Clocks have been turned back within the past week, but does that mean you’re more at risk of a car accident caused by fatigued driving? The reality is that switching clocks back even one hour can wreak havoc with your internal clock, cause insomnia, and can increase the likelihood of some types of accidents.
One problem is that internal clocks are not as easy to adjust as the clock on your mobile devices. Even though you may feel like you have adjusted well, you may be more fatigued than usual. You may especially be more fatigued in the mornings and in the evenings, since it gets darker sooner. If you do feel affected by the time change, consider giving yourself extra time to get work or leave the driving to someone else if you feel too fatigued to operate your car safely.
Insomnia Sufferers May be Afflicted at this Time of Year
If you suffer from insomnia, you may be more at risk. Studies have shown that even a one-hour change back – which seemingly gives you an extra hour sleep – can disrupt your sleep patterns and can make insomnia worse. If you notice that you are having trouble falling asleep and are tired in the mornings, consider talking to your doctor. He or she may be able to recommend solutions for insomnia that will keep you well rested and safe both on the job and behind the wheel.
Pedestrians Face Increased Risk
Whether you are a driver or pedestrian, you need to be more careful at intersections for the next few weeks, as well. A 2007 study from Carnegie Mellon University has found that in the first few weeks after the clocks are turned back in the fall, there is an increase in pedestrian fatalities. After the change of clocks, pedestrians are three times as likely to be in a pedestrian accident when walking during rush hour (around 6 in the evening). Part of the problem, according to researchers, is that there is less light than we’re used to, and this can affect pedestrian safety. If you walk, keep in mind that you may be more at risk. Consider taking your walks earlier in the evening when it is lighter and be more alert. If you are driver, stay more alert for pedestrians during rush hour.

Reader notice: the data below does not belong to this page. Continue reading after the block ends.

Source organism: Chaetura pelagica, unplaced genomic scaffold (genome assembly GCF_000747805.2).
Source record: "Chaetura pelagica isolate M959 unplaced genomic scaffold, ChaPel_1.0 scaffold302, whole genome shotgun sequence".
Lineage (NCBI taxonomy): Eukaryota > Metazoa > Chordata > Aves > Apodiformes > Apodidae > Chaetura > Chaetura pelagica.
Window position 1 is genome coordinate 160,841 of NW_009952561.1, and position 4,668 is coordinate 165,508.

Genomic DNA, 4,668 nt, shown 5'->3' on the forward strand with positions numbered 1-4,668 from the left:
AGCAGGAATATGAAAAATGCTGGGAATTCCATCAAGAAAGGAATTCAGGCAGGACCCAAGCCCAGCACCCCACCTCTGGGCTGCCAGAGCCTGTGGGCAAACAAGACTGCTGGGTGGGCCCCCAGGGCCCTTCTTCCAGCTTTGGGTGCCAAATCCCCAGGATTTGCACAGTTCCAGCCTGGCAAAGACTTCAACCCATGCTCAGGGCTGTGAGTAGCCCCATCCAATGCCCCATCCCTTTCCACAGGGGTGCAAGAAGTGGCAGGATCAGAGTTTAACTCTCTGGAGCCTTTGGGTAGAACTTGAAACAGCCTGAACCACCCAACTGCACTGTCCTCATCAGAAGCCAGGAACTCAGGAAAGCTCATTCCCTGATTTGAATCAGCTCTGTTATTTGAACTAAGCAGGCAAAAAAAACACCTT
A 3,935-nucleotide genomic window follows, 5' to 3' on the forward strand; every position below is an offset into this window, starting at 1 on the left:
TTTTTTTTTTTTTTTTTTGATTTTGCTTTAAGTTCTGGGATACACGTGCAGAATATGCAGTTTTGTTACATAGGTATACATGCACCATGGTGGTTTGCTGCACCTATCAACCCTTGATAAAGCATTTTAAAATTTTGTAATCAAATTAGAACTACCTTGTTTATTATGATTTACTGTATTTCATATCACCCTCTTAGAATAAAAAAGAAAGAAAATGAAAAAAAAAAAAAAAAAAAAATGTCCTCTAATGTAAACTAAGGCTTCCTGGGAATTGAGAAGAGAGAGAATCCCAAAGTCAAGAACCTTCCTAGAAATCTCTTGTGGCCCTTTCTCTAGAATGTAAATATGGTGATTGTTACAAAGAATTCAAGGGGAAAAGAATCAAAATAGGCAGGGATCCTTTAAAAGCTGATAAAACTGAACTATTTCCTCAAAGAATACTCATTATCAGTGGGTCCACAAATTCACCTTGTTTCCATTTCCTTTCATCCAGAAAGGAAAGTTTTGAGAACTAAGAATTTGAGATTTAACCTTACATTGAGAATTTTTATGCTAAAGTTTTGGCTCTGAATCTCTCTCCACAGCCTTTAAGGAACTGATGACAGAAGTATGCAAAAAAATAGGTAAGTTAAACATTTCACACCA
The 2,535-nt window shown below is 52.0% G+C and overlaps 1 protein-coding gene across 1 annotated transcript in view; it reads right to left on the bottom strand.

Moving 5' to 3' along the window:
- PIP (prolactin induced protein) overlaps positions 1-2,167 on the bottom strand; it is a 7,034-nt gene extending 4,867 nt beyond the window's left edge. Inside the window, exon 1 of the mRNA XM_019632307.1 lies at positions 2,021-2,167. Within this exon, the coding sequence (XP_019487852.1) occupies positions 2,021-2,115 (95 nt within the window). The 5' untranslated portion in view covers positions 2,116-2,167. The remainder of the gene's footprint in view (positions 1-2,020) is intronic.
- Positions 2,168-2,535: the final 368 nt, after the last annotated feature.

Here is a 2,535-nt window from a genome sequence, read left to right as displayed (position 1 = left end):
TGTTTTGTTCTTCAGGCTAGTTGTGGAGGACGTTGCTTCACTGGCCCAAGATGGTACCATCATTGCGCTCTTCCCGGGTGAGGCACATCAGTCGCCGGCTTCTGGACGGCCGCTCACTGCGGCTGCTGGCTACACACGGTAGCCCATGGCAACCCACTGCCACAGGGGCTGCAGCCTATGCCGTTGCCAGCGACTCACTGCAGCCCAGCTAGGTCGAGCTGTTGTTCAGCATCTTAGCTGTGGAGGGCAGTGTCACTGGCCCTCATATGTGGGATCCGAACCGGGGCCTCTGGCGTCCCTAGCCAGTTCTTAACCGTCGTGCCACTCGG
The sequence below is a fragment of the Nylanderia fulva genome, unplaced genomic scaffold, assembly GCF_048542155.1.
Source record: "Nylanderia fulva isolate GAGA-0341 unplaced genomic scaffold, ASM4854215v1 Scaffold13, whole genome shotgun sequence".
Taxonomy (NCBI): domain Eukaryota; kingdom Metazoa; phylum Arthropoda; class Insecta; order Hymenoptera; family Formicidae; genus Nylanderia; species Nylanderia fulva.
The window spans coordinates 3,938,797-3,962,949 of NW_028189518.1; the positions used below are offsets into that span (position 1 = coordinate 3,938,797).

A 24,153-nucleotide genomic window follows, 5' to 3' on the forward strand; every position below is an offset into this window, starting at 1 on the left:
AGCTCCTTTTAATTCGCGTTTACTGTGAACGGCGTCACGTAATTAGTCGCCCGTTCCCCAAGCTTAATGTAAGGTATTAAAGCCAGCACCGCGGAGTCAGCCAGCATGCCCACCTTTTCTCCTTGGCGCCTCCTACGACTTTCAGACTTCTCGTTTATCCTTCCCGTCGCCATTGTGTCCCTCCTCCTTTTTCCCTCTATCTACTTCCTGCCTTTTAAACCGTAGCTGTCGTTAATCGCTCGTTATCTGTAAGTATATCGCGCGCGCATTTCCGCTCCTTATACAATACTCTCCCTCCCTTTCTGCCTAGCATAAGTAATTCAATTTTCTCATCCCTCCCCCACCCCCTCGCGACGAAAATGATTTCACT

According to sleep experts, there are several things we can do to make the transition to a new time a little bit easier:
1) Get as much light as you can. Indoors and in your car, keep the lights on and consider a slightly cooler temperature. This will make you feel more alert and will help your body adjust.
2) Try to maintain good sleep patterns. Block out as much of ambient light as you can in your bedroom, consider a screens-off policy in your bedroom, and schedule plenty of time for sleep.
3) See a doctor if you notice something is wrong. If you feel more tired than usual or are having trouble sleeping, see a doctor. Fatigue can be a sign of sleep apnea, sleep disturbances, and even cardiac issues, so this is a symptom you don’t want to ignore.
4) Take good care of yourself. Eat good, nutritious meals, especially in the morning. Enjoy exercise every day to keep your body in the best condition possible so that it can adapt more easily to changes.
5) Manage stress. This time of year is also problematic because most of us have more to do. Organize your time and consider delegating some of what you have to do so that you aren’t as fatigued e.
Have you been injured by a fatigued driver in Hollywood, Miami, or anywhere in South Florida? The attorneys at Flaxman Law Group are always standing by to offer legal advice and representation. Contact our law firm today for a free consultation.